Unhappily Ever After: Philip Ridley's Film 'Heartless'
Jim Sturgess tackles his demons in "Heartless"
Playwright/photographer/novelist/children's author/painter/filmmaker Philip Ridley is one of Britain's most talented artists, but he's almost unheard of here in the States. A fucking shame, mate, so let's see if we can change that a little.
For a film that cries out for a full-featured Blu-Ray release, it's availability is essentially limited to old technology--a laser disc with commentary and old videotapes on Amazon; you can find bootlegs and bit torrents online, but nothing official has been released here in the U.S. I asked the director why this was the case, and he told me the rights were tied up in some kind of financial fiasco that he didn't see being resolved any time soon. (Full disclosure: I directed the U.S. premiere of Ridley's play Mercury Fur and got the opportunity to spend several hours with Phil in London over two different trips as we discussed the production. I like and admire him a great deal.)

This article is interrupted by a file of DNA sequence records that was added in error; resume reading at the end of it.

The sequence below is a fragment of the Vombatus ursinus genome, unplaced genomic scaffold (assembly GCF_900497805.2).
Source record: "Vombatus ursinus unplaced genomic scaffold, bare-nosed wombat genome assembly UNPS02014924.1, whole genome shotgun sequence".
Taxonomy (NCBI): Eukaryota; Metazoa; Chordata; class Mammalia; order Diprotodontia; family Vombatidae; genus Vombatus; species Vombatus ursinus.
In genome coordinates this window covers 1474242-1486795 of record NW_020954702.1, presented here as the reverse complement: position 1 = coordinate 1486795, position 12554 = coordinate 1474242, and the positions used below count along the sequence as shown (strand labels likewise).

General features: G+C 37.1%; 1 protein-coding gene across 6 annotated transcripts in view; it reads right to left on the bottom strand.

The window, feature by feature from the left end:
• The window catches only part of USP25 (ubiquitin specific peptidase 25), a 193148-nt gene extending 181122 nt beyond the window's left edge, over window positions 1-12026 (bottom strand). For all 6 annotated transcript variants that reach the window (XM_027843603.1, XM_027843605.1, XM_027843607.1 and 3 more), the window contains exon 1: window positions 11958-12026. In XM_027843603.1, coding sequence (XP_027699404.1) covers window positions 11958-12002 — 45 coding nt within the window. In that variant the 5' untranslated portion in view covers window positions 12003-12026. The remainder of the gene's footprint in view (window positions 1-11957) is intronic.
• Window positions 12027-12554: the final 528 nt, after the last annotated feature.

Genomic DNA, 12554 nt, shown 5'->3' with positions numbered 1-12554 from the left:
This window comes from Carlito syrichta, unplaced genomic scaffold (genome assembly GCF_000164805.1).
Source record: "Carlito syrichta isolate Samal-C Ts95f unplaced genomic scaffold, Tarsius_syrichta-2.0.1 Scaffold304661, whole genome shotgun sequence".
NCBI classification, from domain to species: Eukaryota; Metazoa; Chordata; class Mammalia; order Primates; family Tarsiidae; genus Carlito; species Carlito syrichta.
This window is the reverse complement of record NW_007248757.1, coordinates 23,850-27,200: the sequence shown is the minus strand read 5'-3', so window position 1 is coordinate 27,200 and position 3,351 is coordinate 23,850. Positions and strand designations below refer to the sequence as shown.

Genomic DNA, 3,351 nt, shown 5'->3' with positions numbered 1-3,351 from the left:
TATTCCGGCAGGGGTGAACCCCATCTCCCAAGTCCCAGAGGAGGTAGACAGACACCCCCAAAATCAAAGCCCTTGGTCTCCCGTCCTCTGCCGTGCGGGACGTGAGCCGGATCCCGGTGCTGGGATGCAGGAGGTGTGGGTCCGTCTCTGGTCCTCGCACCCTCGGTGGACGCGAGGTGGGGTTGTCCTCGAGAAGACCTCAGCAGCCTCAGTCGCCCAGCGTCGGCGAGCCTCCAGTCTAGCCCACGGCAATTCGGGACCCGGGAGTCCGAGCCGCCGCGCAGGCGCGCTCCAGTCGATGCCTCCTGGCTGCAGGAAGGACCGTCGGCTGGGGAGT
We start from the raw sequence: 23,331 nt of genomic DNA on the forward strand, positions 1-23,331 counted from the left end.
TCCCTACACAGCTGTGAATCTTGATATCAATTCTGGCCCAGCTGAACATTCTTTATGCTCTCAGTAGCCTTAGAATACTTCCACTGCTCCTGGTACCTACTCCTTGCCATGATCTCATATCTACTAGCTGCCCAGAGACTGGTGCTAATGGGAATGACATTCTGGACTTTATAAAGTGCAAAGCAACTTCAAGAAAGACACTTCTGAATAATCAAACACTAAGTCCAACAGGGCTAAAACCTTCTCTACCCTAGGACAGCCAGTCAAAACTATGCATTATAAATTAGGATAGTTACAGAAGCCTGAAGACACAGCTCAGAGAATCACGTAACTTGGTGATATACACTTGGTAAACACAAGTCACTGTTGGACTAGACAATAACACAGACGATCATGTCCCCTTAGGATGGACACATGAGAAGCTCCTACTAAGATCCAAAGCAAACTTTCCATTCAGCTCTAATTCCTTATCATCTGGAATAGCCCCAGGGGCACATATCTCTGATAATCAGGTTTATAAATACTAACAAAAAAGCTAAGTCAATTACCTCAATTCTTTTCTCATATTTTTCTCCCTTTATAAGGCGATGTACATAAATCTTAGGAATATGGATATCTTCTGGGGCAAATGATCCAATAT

Also in DVD limbo is an uncut version of Ridley's third film, The Passion of Darkly Noon. About a free-spirited young woman (Ashley Judd) stalked by a sexually repressed religious fanatic (Brendan Fraser), it's a hard film to pass judgment on, since the DVD version that I picked up on eBay was a truncated cut from Russia. Versions listed for sale on various bootleg sites range from 97 minutes to 146 minutes, none of them with Ridley's commentary included, which I expect would fill in a lot of its narrative gaps.
The acting in his third film, Heartless--which is currently playing on Pay Per View--is his most accomplished, with a cast chock-full of some of the UK's best actors, including Jim Sturgess, Timothy Spall, Ruth Sheen, Luke Treadaway and Eddie Marsan (who practically steals the show as Weapons Man). The glorious cinematography by Matt Gray, based on a series of photos that Ridley took of London's East End, paints some of the grimmest parts of that city with a golden glow that's decidedly magical.
Sturgess in the full Kubrickian death stare
I have a region-free Blu-Ray player and picked up a copy of the British release of the film a few months before it received its negligible distribution in U.S. theaters. For people open to trying something new, I recommend the PPV, but for individuals who already know his work and admire his storytelling, the illuminating commentary--a friendly trip into Ridley's artistic process that provides insight into the origins of the characters and plot--is more than worth the cost of the Region 2 DVD.
So is it a surprise the film's eccentric, intellectual vision isn't a blockbuster? That it seems to be doing dismally at the box office here and in the UK?
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